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  • Writer's pictureTERRY ANN MARSH


I realized, after a discussion with a potential editor, that I had shied away from giving my protagonist her fair share of ‘flaws.’ Sydney, the main character in my book, A Song for Sydney, comes off as a little too good to be true. I needed to go through the manuscript again and examine her from a more objective point of view.

The critique was that she did not show enough growth.

She is a well-behaved 12-year-old girl with a strong moral compass. In the midst of the problems and conflicts she finds herself in, she is, for the most part, the voice of reason. And I was very resistant to changing that.

In order to fix this, I not only had to examine my manuscript, but I had to examine myself as well. In many ways, Sydney was an extension of me. I wouldn’t label this book as autobiographical, but Sydney and I do share a lot of the same characteristics. Since this was my first attempt at a novel, I stuck to characters and settings that I would be familiar with. Sydney’s a singer -- I’m a singer. Her dad is military -- my husband spent 32 years in Air Force Reserves. Sydney goes to a small Christian school -- my kids went to a small Christian school.

But what about the character traits and flaws, or lack thereof?

Well … I’m even tempered. So is Sydney. Neither Sydney -- or I -- are prone to temper tantrums. Sydney has a couple of meltdowns, but they do not shake, or really change, her world. She comes to intelligent, reasonable conclusions without too much trouble. Her tools are her faith in God, a loving, involved family, and her own thoughtful, reasonable personality. Now, while this may make for a great kid to have in your home, I can see, finally, that it does not necessarily make for the most interesting of characters.

As I dove a bit deeper into my character study, I realized I wanted Sydney to be seen the same way I wanted others to see me. Dependable, reasonable, kind, helpful, a trooper … these are the kind of labels someone might stick on me. Perhaps not the most exciting, but they are good labels and I’ve earned them. My path has not been easy (is anyone’s?). There have been plenty of hurdles, and lonely, rocky places, and my behavior has not always been reasonable, kind and helpful. But I’ve reached the big 6-0, and I’ve learned a thing or two along the way about what is, and what is not, important.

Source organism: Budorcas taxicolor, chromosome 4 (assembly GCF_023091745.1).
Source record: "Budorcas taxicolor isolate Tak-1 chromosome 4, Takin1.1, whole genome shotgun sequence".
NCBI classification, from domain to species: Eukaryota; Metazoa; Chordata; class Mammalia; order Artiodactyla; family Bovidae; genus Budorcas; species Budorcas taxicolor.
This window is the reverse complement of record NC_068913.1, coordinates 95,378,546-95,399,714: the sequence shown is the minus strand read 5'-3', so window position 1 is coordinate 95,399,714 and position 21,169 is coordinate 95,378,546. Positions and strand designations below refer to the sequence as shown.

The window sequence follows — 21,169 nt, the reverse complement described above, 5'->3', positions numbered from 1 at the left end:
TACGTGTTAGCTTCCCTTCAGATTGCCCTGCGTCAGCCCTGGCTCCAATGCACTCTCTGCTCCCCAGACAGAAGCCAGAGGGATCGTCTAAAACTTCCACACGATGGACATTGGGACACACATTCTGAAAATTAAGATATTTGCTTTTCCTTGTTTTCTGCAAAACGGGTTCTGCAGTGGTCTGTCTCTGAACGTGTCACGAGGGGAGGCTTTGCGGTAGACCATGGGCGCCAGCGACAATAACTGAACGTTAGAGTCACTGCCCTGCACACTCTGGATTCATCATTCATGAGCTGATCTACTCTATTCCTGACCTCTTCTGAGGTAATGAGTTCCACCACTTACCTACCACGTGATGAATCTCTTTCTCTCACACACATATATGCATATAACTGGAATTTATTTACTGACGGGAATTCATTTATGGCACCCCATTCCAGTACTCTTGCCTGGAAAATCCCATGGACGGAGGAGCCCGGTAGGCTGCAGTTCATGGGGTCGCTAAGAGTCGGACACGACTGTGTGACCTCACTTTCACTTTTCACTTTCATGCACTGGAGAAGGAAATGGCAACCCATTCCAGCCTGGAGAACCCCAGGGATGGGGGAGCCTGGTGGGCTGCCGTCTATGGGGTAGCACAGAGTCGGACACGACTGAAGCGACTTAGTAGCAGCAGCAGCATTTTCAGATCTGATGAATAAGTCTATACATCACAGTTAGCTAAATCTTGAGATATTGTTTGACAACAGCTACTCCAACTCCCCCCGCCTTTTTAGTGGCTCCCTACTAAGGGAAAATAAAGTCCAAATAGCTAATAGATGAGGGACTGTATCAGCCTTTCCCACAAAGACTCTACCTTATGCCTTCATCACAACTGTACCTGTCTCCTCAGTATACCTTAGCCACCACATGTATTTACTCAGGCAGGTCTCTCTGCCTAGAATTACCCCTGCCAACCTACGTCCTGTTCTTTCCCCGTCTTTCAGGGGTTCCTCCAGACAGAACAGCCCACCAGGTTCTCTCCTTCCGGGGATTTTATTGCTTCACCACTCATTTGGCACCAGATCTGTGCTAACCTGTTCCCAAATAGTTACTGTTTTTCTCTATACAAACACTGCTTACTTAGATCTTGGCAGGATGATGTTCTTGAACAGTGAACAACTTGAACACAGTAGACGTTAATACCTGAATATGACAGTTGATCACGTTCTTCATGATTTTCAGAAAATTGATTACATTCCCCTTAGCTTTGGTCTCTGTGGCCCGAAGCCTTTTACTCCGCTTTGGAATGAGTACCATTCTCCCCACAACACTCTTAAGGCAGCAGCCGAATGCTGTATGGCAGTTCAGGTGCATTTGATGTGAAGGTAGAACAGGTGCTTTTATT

But Sydney … is 12. Her hurdles are just beginning. She may not have the emotional maturity to handle her best friend dumping her for a seemingly stupid reason. And wouldn’t it be more realistic to think that when her dad is transferred from Texas to Maryland, that her reaction might be more than a crying jag for one chapter? Might she run away? Would she – God forbid – be mean to the people she loves?

The questions get harder.

Can I let my protagonist get dirty? She is the me I wish I had been. Cute, talented, from a loving home, and secure enough in her faith to stand alone if necessary. Could I let her be seen in a bad light?

I will have to go back in time and walk around in the recesses of my mind and try to remember the complicated and deep emotions of a preteen (we didn’t have tweens back then!). Truth be told, seventh grade girls can be some of the meanest, most complicated people on earth.

I have to let Sydney walk down her own rocky path to maturity, even if she looks bad while doing it. I can’t just beam her there; she needs the growing process like any other 12-year-old girl. And hopefully, once day the book will be published, and a young girl will see a bit of herself in the story and do a little growing alongside a character that she loves.

“Writing without revising is the literary equivalent of waltzing gaily out of the house in your underwear.”

Patricia Fuller (fantasy-author, editing, writing)

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